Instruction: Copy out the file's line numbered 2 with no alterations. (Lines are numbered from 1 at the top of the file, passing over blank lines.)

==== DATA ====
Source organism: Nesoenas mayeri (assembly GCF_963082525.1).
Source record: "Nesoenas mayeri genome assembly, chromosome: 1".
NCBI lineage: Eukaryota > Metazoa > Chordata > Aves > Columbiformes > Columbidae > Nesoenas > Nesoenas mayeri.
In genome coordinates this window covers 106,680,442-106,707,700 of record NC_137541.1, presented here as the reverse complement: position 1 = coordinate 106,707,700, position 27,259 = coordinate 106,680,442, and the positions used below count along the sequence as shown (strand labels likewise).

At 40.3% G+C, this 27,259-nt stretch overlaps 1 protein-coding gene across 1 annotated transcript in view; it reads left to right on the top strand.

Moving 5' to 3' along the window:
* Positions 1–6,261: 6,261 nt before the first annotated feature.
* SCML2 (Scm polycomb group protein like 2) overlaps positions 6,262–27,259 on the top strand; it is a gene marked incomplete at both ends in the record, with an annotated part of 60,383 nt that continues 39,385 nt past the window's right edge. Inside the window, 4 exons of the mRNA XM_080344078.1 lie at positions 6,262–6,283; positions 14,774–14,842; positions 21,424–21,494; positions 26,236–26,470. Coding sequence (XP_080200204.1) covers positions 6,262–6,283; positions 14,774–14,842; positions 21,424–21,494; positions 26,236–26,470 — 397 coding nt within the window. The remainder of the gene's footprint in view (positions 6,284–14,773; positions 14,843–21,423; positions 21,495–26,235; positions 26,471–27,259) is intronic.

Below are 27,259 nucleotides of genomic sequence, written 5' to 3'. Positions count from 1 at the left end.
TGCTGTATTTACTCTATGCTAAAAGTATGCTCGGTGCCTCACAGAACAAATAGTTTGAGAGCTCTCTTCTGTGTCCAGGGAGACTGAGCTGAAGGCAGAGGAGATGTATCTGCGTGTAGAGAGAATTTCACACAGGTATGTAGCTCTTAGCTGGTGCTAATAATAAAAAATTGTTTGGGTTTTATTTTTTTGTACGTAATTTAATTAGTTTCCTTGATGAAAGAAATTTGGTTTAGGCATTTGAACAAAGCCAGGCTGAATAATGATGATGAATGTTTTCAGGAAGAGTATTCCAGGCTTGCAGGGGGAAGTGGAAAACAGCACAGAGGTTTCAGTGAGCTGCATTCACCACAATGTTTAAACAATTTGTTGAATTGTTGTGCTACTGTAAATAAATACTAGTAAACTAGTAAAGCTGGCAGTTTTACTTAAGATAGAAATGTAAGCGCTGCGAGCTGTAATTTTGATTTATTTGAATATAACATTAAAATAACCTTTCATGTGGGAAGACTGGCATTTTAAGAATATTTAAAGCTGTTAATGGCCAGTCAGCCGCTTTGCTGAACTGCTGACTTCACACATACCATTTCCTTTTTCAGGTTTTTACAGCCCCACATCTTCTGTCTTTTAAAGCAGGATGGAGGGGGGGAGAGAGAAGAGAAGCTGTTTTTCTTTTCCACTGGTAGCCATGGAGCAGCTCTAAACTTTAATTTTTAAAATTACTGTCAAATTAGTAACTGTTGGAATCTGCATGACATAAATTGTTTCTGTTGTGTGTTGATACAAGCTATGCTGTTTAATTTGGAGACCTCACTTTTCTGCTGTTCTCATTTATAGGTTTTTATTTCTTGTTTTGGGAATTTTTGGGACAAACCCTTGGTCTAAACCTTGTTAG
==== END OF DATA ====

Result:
Source record: "Nesoenas mayeri genome assembly, chromosome: 1".